It’s almost universally acknowledged that autumn produces some of the most beautiful, colourful natural scenes a budding homeowner can hope for. With a gorgeous array of overlapping colours and textures, it’s not surprising that some of our fondest earlier memories are of crunching through leaves with a cool chill breezing past.
Somewhat intuitively referred to as fall by our North American counterparts, the associated shedding of deciduous leaves can also leave backyards looking like a flecked mess. Novice gardeners could be forgiven for wanting to tidy up, for the sake of presentation.
Appearances are deceptive though. Nature always has a plan, which smart homeowners can use to their advantage. Fallen leaves are delightfully useful for a number of reasons, and before worrying about spending chilly afternoons endlessly raking, take a look at some of the ways you could use them first.
Seasoned homeowners are well aware of the benefits of mulching their delicately tended gardens. Mulches are great because they:
- help your soil retain moisture
- keep plants warm during chillier months
- prevent pesky weeds from growing and even sprouting.
You could spend time, effort and money sourcing mulch from a nearby depot, or you could take advantage of some of the finest organic mulch nature has to offer, currently lounging in your backyard.
Collect leaves into a small, flat pile, and using a lawnmower shred your leaves down to finer, coin sized pieces. Once done, spread mulch evenly across the base of your plants and garden beds, in a 4cm to 6cm layer. Be careful not to concentrate it too much in case of suffocation.
It’s advised to use drier, thinner leaves as they produce much more effective mulches. These leaves will still allow moisture to trickle down to the soil, and will also break down faster, imparting helpful nutrients back into the earth.
Keep the lawnmower on site, because it’s handy again here. Compost can use any organic, decomposed material, and leaves are no exception. Producing your own homemade compost is an environmentally friendly way of getting an effective, cheap fertiliser and pesticide.
This will again require shredding any leaves into smaller, manageable pieces. Along with other organic household waste, insert it into your home composting system, and allow worms the worms to get to work. Remember to check in every once in a while, turning the compost regularly. After the winter sets and your compost is a deep brown with a crumbly texture, your compost is ready to go.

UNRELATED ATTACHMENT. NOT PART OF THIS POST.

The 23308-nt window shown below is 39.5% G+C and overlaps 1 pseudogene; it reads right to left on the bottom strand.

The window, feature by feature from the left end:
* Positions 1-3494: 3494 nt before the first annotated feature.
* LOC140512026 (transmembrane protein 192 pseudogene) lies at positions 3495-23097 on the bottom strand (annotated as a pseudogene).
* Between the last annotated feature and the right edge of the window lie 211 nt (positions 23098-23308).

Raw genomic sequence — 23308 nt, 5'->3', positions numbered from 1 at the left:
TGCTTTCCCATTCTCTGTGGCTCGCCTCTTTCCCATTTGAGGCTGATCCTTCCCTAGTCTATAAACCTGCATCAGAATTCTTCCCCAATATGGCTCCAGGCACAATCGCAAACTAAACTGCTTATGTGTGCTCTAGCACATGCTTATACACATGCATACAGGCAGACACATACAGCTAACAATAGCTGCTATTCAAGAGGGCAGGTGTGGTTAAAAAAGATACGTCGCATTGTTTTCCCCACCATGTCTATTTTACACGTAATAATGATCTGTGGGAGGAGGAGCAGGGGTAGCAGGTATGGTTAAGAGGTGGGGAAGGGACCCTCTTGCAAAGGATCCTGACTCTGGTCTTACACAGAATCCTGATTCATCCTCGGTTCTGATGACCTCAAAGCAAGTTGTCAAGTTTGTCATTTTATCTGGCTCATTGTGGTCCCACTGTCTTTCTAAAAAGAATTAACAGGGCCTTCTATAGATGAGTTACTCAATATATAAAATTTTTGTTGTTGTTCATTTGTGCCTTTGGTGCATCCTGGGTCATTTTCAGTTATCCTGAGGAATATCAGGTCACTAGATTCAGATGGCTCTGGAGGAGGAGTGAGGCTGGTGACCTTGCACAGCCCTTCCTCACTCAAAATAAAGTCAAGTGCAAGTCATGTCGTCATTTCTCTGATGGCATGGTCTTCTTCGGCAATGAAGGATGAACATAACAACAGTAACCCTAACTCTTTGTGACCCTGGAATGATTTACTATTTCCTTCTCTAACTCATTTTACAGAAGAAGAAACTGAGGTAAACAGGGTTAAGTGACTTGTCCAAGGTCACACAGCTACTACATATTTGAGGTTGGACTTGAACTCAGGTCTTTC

Alternatively, some community groups will also take donations of your leafy goods; check with your local municipal organisations to see if you could benefit your community!
Similar to composting, this produces a surprisingly effective soil conditioner that your garden will love. Leaf mold is simply leafy matter that has decomposed into a crumbly, sweet smelling material.
To do this, simply collect fallen leaves and dump them into a small bin or collection area (bin liners also work!), taking care to occasionally moisten the pile and turn it over. Allow nature to work over the course of a year, and you’re set.
Compost and leaf mold will achieve different things. Compost is great for reintroducing essential nutrients and minerals into the soil and the plants that reside there, whereas leaf mold is primarily there to help soil retain moisture and provides a supportive growing environment.
Admittedly, this one is more for the kids, and by no means the simplest. Autumn leaves provide a range of sensory experiences, from touch to sound to colour. It’s probably unsurprising to see kids enjoying playtime in the leaves, happily tossing them and stomping around.
Depending on your presentation preferences, it’s perfectly fine to leave them as they are in your garden, provided they aren’t suffocating anything. They decompose on their own (though you can assist by breaking them down into smaller parts), and add a lovely visual flourish to any back garden.
Beyond just play, the autumn season presents great opportunities to teach children about the natural world. Leaves can also be used in a number of engaging arts and crafts activities to creatively stimulate children.
Collecting and describing colours, explaining the reasons that leaves fall, and interacting with the leaves will impart a deeper appreciation for nature and the environment. Play and learning are intimately connected, and exploring the nature in your own backyard can be thoroughly reward.
Lastly, you can store these leaves for later use, and decide what your garden needs later – a fertiliser, a mulch or a soil conditioner? Having extra leaf material on hand is undeniably useful, and will save you a trip to the depot when summer comes rolling around.
Most of these solutions are simple, hassle free and require little effort for incredible results. For more helpful tips and information on maintaining beautiful yards and gardens, get in touch with the experts at Everlast.